The COVID-19 pandemic has highlighted one piece of medical equipment above all: the ventilator. What are these life-support devices, and how do they work?
Until the 20th century, with a few exceptions, any patient unable to breathe for themselves was doomed to die. The large polio outbreaks that swept through the world in the 1930s and 40s prompted the design and manufacture of the first reliable means of respiratory support, the iron lung. Properly termed a negative pressure ventilator, and commonly referred to as a ‘tank’ ventilator, the iron lung and some smaller derivatives enclosing just the chest (‘cuirasse’ ventilators) were developed by Drinker1 and Emerson into the only equipment able to keep patients alive when their respiratory muscles had been paralyzed by the poliovirus. Well-funded hospitals in the USA were able to set up large wards full of iron lungs (Fig 1), but it was across the Atlantic, in the northern European country of Denmark, that the modern intensive care unit with its ubiquitous positive-pressure ventilators was born.
In the mid-1950s, Copenhagen, Denmark’s capital city, was ravaged by a severe polio epidemic that completely overwhelmed its handful of iron lungs and forced the physicians there to adopt methods borrowed from the operating room just to keep people alive. In desperation, the director of the infectious diseases hospital, the Blegsdamhospitalet, asked his anesthesiologist colleague Dr Bjorn Ibsen for help. Under Ibsen’s direction, patients received tracheostomies and intermittent positive-pressure ventilation using a rebreathing system called a Waters circuit (Fig 2).
Rebreather divers will easily recognize this as a pendulum rebreather system, but in this case the gas moved in and out of the patient’s lungs not through their own efforts, but by a medical student squeezing and releasing the bag (counterlung) 20 to 25 times per minute, 24 hours a day, for periods of up to several months. In the absence of enough mechanical ventilators, hundreds of medical students risked exposure to the much-feared polio virus to keep these patients, many of them children, alive (Fig 3). The success of positive-pressure ventilation in dramatically reducing mortality in Denmark rapidly spread throughout the world and the modern intensive care unit was born.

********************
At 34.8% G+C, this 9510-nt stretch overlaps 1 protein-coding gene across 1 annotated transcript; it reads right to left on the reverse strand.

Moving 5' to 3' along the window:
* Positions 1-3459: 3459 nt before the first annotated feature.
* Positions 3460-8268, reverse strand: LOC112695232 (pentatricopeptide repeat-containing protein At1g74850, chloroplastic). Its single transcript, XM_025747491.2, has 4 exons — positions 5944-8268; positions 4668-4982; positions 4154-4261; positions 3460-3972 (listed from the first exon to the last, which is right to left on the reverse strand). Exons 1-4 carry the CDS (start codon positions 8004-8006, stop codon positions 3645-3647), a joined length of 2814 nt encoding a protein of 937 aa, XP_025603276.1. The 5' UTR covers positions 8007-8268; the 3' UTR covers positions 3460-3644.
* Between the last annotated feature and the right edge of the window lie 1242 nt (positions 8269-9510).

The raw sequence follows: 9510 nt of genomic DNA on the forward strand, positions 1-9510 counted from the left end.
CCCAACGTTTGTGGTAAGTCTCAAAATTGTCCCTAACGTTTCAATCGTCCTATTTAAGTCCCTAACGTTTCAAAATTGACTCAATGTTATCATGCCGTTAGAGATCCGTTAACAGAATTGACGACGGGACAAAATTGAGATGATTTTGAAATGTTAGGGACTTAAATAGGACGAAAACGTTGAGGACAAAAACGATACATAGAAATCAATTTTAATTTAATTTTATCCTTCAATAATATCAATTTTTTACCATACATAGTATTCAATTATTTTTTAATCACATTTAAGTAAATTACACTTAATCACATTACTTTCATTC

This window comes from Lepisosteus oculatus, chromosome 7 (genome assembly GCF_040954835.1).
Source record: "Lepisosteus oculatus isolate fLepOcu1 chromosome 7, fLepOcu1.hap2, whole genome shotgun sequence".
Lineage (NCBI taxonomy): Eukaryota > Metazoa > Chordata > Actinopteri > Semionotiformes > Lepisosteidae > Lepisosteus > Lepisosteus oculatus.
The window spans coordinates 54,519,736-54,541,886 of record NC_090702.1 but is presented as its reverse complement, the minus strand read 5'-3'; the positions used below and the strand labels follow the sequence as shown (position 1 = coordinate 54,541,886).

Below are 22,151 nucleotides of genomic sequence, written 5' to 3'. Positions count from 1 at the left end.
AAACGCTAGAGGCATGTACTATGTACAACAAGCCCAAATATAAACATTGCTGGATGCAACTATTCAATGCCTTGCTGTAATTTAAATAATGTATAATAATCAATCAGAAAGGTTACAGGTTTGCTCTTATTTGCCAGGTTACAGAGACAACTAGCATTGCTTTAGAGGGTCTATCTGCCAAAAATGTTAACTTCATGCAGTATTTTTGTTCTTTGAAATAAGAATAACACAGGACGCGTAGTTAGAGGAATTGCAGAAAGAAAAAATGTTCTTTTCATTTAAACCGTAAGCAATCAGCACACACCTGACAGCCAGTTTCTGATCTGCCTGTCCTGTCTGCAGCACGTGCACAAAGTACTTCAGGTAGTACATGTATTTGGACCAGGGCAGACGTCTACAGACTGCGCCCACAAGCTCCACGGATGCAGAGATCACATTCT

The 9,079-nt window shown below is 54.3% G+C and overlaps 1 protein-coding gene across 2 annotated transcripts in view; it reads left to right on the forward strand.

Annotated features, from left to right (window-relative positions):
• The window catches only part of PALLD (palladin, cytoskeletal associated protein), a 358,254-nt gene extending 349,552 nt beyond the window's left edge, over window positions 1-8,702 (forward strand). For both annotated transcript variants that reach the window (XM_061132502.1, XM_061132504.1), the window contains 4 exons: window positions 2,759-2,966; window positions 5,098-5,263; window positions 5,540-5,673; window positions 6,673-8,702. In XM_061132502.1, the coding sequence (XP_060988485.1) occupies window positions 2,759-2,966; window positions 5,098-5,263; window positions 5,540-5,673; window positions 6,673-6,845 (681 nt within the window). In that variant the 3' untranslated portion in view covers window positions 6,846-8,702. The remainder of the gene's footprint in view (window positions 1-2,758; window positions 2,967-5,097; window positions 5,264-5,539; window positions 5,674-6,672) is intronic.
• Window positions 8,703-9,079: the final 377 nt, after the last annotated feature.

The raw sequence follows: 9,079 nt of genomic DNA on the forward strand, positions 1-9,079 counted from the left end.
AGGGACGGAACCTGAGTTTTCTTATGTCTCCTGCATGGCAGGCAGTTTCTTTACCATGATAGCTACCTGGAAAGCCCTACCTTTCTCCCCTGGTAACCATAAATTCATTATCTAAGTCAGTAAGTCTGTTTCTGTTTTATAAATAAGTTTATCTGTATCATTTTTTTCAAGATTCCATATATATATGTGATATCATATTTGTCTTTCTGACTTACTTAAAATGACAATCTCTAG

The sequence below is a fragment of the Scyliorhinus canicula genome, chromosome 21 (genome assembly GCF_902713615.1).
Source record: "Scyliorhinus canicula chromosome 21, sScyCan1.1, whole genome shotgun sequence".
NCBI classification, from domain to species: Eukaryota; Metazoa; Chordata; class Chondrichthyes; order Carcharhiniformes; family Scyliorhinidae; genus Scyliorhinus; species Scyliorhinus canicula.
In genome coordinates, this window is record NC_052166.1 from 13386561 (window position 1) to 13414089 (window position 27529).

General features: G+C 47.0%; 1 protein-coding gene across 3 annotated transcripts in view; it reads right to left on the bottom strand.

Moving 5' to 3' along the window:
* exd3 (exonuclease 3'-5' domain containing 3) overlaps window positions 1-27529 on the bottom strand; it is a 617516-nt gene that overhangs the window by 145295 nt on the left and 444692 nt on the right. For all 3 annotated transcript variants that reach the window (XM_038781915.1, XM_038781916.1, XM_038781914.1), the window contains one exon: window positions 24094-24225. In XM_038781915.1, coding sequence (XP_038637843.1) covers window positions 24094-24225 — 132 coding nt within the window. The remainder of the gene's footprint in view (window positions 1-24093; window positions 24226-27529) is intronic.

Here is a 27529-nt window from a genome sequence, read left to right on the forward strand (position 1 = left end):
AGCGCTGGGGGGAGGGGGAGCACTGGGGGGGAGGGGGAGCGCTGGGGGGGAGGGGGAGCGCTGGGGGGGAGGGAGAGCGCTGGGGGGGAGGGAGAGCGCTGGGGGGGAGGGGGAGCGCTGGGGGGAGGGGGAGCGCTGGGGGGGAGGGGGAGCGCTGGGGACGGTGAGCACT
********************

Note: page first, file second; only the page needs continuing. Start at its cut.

Human muscle power was soon replaced with mechanical power using either motorized bellows or a pressure-regulated gas source controlled by an automatic valve (like pressing the purge valve on a regulator’s second stage). The first classification by Mapleson2 divided ventilators into flow generators and pressure generators; both could be further subclassified into time-cycled, pressure-cycled and volume-cycled units, depending on what parameter the machine used to switch from inspiration (breathing in) to expiration (breathing out) and vice versa. An example of a flow generator is a typical bellows ventilator such as the Oxford Penlon unit (Fig 4), still used in some hyperbaric chambers because of its mechanical simplicity, and many anesthesia machines in operating rooms have similar ventilators built in.